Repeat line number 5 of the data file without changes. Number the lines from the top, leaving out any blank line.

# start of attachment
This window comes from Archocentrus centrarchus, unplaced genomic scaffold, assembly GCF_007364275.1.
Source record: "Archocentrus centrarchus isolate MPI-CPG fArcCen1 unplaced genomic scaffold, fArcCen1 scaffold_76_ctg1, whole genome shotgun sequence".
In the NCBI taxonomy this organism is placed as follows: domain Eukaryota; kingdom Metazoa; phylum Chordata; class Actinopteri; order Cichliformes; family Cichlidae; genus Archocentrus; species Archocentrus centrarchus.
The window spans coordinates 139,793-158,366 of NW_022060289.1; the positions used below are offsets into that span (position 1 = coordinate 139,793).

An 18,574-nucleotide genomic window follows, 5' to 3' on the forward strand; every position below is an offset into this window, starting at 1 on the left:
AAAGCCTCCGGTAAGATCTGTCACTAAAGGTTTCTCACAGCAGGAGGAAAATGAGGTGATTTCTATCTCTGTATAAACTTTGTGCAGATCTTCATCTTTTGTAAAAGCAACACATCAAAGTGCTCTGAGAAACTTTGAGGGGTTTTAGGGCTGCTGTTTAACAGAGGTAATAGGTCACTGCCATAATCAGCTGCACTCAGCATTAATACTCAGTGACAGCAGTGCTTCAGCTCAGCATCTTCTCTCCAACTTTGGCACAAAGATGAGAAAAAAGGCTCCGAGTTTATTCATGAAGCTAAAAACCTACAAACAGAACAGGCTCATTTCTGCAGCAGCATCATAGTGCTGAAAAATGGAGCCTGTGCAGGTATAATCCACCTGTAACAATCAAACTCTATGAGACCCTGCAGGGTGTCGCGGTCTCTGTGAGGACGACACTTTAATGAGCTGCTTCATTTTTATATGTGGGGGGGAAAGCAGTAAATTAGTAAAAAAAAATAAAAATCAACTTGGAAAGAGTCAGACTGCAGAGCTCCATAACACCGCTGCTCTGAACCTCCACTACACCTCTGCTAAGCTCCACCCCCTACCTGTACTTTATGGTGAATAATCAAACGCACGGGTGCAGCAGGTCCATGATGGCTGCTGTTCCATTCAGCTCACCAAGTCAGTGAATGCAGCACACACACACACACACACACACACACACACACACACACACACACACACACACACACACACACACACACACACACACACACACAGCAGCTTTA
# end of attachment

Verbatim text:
An 18,574-nucleotide genomic window follows, 5' to 3' on the forward strand; every position below is an offset into this window, starting at 1 on the left: